The head of the International Monetary Fund has given a stark warning that Covid-19 will lead to a lost generation unless urgent steps are taken to prevent the pandemic widening the gap between rich and poor countries.
Kristalina Georgieva, the IMF’s managing director, said financial support for the most vulnerable countries had to be stepped up to prevent long-time scarring that would roll back anti-poverty efforts of recent decades.
Writing for the Guardian, Georgieva said failure to act would reverberate around the world, with greater inequality leading to social and economic upheaval.
No lost generation: can poor countries avoid the Covid trap?
A reduction in exports, reduced capital inflows, fewer tourists and reduced remittances represented a “poisonous cocktail” for the 70 countries most at risk.
“Just as people with weak immune systems are more vulnerable to the virus, so low-income countries with weak fundamentals are more prone to its economic effects. More than half of these countries were already at high risk of – or actually in – debt distress before the crisis began.”
In her article, the IMF managing director called for a four-pronged approach:
Governments making health their priority to ensure a durable exit from the pandemic, with special focus on the elderly and vulnerable.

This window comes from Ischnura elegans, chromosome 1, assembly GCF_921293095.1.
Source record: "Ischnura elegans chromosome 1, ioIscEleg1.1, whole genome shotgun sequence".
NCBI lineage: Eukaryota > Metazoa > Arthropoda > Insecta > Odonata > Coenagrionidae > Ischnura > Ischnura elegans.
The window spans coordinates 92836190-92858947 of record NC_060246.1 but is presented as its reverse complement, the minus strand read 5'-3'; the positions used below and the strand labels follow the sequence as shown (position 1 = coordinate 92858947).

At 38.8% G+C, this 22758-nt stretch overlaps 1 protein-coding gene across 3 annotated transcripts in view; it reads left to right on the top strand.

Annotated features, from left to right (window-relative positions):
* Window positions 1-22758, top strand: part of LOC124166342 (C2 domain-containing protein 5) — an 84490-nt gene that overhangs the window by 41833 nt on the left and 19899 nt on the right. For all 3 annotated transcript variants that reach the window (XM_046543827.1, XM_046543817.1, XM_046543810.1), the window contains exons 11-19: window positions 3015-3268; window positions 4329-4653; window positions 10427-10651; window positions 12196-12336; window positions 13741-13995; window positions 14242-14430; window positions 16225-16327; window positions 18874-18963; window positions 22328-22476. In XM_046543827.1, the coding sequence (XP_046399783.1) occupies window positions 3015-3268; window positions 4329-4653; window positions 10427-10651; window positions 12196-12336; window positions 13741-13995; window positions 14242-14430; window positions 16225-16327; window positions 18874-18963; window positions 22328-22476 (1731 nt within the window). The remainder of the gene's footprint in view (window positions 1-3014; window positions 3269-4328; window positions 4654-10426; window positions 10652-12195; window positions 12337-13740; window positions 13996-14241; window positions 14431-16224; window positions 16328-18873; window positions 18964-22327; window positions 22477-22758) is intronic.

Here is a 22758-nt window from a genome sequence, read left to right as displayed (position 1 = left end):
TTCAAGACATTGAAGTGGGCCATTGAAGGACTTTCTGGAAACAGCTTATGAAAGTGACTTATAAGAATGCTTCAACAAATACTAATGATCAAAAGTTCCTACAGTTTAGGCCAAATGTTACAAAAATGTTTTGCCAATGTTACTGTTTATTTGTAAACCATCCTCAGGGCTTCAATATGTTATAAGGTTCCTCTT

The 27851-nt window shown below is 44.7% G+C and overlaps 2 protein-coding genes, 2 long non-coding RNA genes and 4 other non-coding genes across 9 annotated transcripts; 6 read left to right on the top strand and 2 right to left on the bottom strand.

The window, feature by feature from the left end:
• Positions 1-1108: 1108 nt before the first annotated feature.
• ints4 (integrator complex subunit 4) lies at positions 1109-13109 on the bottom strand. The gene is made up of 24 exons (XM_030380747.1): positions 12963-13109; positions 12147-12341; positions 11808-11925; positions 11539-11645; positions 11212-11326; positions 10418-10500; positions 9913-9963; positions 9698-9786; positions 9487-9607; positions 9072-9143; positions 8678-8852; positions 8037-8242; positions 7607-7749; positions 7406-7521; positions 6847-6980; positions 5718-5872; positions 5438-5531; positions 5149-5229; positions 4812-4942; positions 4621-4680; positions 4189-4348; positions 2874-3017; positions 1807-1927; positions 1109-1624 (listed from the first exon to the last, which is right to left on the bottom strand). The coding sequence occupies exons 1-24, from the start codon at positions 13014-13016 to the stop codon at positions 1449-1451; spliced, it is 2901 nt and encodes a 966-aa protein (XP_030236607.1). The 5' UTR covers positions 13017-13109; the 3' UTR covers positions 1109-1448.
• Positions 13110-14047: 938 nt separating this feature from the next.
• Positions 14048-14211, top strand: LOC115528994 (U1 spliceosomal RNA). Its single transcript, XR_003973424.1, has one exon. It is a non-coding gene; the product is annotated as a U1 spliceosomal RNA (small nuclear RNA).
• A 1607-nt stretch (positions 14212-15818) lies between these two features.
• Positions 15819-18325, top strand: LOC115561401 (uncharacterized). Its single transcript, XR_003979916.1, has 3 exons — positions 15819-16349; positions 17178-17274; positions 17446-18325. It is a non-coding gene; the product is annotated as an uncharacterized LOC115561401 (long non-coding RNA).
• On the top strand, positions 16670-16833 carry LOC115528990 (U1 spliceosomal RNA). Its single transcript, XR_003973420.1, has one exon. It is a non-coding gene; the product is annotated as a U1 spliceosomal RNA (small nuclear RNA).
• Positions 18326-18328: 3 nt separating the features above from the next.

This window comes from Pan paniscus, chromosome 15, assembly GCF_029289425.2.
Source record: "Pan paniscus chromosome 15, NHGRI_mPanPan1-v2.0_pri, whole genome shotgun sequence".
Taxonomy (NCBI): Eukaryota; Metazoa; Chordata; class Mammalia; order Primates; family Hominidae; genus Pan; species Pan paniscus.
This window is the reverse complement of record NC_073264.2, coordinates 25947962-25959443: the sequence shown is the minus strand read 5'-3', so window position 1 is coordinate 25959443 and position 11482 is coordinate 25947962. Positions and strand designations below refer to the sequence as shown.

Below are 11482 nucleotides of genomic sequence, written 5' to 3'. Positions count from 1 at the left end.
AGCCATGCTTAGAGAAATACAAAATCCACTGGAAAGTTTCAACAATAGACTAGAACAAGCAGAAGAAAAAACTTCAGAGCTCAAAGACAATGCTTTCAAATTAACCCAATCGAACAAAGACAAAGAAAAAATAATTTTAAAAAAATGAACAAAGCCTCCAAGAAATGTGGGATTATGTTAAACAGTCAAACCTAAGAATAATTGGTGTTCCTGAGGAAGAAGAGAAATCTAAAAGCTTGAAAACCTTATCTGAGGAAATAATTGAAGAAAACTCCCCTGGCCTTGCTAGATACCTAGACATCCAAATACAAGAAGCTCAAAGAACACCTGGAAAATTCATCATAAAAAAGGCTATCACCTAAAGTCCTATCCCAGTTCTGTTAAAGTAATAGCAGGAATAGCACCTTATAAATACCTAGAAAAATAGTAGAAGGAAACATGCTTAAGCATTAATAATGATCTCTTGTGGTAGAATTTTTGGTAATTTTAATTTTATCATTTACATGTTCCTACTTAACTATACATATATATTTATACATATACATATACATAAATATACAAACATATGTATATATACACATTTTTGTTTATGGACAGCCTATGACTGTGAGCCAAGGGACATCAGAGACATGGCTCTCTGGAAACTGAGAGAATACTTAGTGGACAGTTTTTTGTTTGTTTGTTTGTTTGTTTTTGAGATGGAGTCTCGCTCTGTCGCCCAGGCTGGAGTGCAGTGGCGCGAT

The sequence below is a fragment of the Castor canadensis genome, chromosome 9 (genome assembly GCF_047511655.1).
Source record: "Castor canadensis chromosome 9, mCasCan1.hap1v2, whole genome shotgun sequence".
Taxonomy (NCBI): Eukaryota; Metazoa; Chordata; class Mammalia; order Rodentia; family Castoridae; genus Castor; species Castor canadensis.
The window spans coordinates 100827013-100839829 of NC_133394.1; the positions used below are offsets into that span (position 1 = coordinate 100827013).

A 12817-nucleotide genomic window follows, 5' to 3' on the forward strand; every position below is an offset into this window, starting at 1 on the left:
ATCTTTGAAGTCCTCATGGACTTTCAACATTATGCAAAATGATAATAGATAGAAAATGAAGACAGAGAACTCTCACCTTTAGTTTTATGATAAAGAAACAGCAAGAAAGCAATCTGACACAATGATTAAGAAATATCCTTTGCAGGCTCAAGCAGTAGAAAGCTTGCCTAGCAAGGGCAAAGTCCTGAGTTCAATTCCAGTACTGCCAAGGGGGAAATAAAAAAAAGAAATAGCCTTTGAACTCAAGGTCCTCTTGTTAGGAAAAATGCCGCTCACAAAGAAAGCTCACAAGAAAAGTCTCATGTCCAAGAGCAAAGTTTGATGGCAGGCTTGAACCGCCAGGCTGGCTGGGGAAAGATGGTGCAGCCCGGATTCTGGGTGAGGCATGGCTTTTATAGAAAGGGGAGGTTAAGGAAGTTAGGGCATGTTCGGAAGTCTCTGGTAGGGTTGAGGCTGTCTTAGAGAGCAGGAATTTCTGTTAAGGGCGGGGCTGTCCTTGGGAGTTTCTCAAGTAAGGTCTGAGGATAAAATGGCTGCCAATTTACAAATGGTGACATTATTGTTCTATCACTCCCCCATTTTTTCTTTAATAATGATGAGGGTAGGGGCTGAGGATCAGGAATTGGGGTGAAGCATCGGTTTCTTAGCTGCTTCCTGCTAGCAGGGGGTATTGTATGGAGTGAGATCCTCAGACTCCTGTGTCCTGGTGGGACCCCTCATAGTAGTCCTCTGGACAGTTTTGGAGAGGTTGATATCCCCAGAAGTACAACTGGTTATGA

Ensuring budgets are well spent by focusing on key areas of spending – such as education – and clamping down on corruption.
Laying the foundations for the future by speeding up the transition to climate-resilient, low-carbon, digital economies.
A stepping-up of support from rich countries, which required an increase not a cut in aid resources in the form of grants, concessional loans and debt relief.
“Make no mistake: without urgent action, we risk deepening the divide – globally – between the rich and poor,” Georgieva said. “The impact will be profound – and not only in low-income countries. It risks reverberating throughout the world with increased inequality leading to economic and social upheaval: a lost generation in the 2020s whose after-effects will be felt for decades to come.”
More than 100 countries have sought help from the IMF since the Covid-19 crisis began earlier this year and the Washington-based organisation has forecast a near 5% drop in global output in 2020 – the severest slump since the Great Depression.
Updated estimates of growth will be published at the IMF’s virtual annual meeting next month but Georgieva said never had so many lives and livelihoods been disrupted at the same time.
“The IMF estimates the pandemic’s loss to the global economy at around $12 trillion over 2020-21. The poorest countries – with limited resources and constrained capacity – are hit hardest: growth in low-income nations will be at a standstill this year, compared to 5% last year.”
Georgieva said debt relief efforts needed to go further. In response to a call by the IMF and the World Bank, the G20 group of leading developed and developing countries suspended official bilateral debt payments from the poorest countries this year, making about $5bn (£4bn) available to 42 low-income countries. “The initiative could be extended along with increased participation by commercial creditors,” she said.
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